MATERIAL & METHODS
Littoral fish species distribution database
We obtained information on the latitudinal distribution of marine teleost and chondrichthyan fish species inhabiting Chilean littoral waters from a wide literature source (see Appendix I), based on the species lists published by Pequeño (1989, 1997). We followed the taxonomic nomenclature and classification of fish taxa used by Nelson (1994) and Eschmeyer (1998). Fish species registered in small fishery catches in recent years were also included (SERNAP 1996, 1997, 1998). We also included our unpublished data base of species collected in subtidal and intertidal waters on the northern and central Chilean coast (Ojeda, unpublished data).
Criteria for littoral fish species selection and definition of latitudinal distribution zones
We included fish species that have been captured from subsurface waters down to a maximum depth of 60 m, thus excluding deep-water species and all oceanic fishes that have not been recorded within this depth range. The analysis included fish species inhabiting subtidal waters as well as those have been found in intertidal habitats. We did not consider oceanic island fish species (i.e, Easter Island, Juan Fernández Archipelago, and Sala & Gómez Island; see Yañez-Arancibia, 1975; Randall & Cea-Egaña, 1984; Sepúlveda, 1987). We also excluded from the present study those species that have only been registered in Chilean Antarctic Territorial waters (Pequeño 1989), as well as warm water fishes associated with El Niño events off the coast of northern Chile (Kong et al. 1985).
We divided the Chilean coast into 2º latitudinal sections from 18 to 56º S, determining the presence or absence of each fish taxa at the species, genus and family levels within each segment of coastline as reported in the literature. Discontinuous distributions of any species, genus or family were assumed to be owing to lack of published ichthyiological records in the areas where these were apparently absent, and a continuous distribution was assumed for the analysis.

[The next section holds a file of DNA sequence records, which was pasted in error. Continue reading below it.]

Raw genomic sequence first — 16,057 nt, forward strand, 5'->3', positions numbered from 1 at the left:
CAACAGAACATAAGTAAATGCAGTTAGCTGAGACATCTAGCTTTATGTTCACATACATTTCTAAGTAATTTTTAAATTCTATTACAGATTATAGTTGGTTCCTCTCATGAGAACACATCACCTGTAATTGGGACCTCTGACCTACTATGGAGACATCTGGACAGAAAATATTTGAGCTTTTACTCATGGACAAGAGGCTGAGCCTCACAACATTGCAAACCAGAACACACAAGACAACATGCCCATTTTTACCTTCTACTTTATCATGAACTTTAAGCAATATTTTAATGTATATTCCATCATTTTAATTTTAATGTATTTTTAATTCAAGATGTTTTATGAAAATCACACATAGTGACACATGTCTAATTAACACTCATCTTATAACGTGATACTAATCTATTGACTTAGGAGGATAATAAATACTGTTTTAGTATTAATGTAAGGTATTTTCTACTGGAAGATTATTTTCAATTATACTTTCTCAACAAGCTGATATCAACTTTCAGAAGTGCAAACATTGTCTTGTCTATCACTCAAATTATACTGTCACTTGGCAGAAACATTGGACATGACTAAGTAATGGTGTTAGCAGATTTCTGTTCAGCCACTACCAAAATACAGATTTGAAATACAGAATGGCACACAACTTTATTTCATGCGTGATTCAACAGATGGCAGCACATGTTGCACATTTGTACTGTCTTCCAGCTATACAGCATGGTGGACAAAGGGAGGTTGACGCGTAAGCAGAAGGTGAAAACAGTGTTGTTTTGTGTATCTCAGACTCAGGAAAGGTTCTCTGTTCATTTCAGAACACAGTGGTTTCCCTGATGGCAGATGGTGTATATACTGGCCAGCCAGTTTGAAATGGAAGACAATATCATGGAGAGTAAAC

We determined latitudinal trends in the number of species, genera and families of teleost and chondrichthyan fishes as well as in the total number of fish species along the Chilean coast. The latitudinal distribution range of each fish species, genus and family was represented using distribution maps. These maps allowed us to identify possible biogeographic groups of taxa based on shared latitudinal distribution patterns along the Chilean coast. The number of taxa in these groups was quantified in order to determine their relative contribution to the total number of fish taxa. The groups recognised were: northerly distributed taxa, with distribution ranges from 18 down to as far south as 40º S; widespread taxa with distribution ranges along the entire Chilean coastline; southerly distributed taxa ranging from 56 ºS northwards up to 38-40º S. Finally, we distinguished narrowly distributed taxa, located anywhere along the Chilean coastline, but whose distribution range within the Chilean coast did not exceed 10º.